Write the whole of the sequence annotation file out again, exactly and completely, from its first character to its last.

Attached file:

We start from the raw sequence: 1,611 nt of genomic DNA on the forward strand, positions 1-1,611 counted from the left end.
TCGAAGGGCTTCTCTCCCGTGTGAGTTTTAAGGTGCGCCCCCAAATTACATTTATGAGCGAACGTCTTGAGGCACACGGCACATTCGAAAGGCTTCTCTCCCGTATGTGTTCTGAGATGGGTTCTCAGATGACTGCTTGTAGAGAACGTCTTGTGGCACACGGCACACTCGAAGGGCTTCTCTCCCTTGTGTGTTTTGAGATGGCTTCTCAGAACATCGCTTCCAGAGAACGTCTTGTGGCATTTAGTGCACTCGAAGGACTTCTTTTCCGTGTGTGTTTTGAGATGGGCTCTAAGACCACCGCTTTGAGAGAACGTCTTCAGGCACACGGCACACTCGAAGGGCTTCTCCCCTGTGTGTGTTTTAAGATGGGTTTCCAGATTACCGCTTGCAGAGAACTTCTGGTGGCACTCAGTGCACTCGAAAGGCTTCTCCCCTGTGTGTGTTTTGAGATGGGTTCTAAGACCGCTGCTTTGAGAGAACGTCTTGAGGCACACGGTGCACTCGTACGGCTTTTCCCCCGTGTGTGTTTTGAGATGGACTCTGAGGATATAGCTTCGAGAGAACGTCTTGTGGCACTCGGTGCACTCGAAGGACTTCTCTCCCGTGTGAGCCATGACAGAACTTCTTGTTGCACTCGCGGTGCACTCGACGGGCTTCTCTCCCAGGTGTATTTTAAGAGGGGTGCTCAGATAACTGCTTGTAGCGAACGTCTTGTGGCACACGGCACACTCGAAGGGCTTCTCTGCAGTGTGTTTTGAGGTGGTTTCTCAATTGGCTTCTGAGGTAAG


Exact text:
We start from the raw sequence: 1,611 nt of genomic DNA on the forward strand, positions 1-1,611 counted from the left end.
TCGAAGGGCTTCTCTCCCGTGTGAGTTTTAAGGTGCGCCCCCAAATTACATTTATGAGCGAACGTCTTGAGGCACACGGCACATTCGAAAGGCTTCTCTCCCGTATGTGTTCTGAGATGGGTTCTCAGATGACTGCTTGTAGAGAACGTCTTGTGGCACACGGCACACTCGAAGGGCTTCTCTCCCTTGTGTGTTTTGAGATGGCTTCTCAGAACATCGCTTCCAGAGAACGTCTTGTGGCATTTAGTGCACTCGAAGGACTTCTTTTCCGTGTGTGTTTTGAGATGGGCTCTAAGACCACCGCTTTGAGAGAACGTCTTCAGGCACACGGCACACTCGAAGGGCTTCTCCCCTGTGTGTGTTTTAAGATGGGTTTCCAGATTACCGCTTGCAGAGAACTTCTGGTGGCACTCAGTGCACTCGAAAGGCTTCTCCCCTGTGTGTGTTTTGAGATGGGTTCTAAGACCGCTGCTTTGAGAGAACGTCTTGAGGCACACGGTGCACTCGTACGGCTTTTCCCCCGTGTGTGTTTTGAGATGGACTCTGAGGATATAGCTTCGAGAGAACGTCTTGTGGCACTCGGTGCACTCGAAGGACTTCTCTCCCGTGTGAGCCATGACAGAACTTCTTGTTGCACTCGCGGTGCACTCGACGGGCTTCTCTCCCAGGTGTATTTTAAGAGGGGTGCTCAGATAACTGCTTGTAGCGAACGTCTTGTGGCACACGGCACACTCGAAGGGCTTCTCTGCAGTGTGTTTTGAGGTGGTTTCTCAATTGGCTTCTGAGGTAAG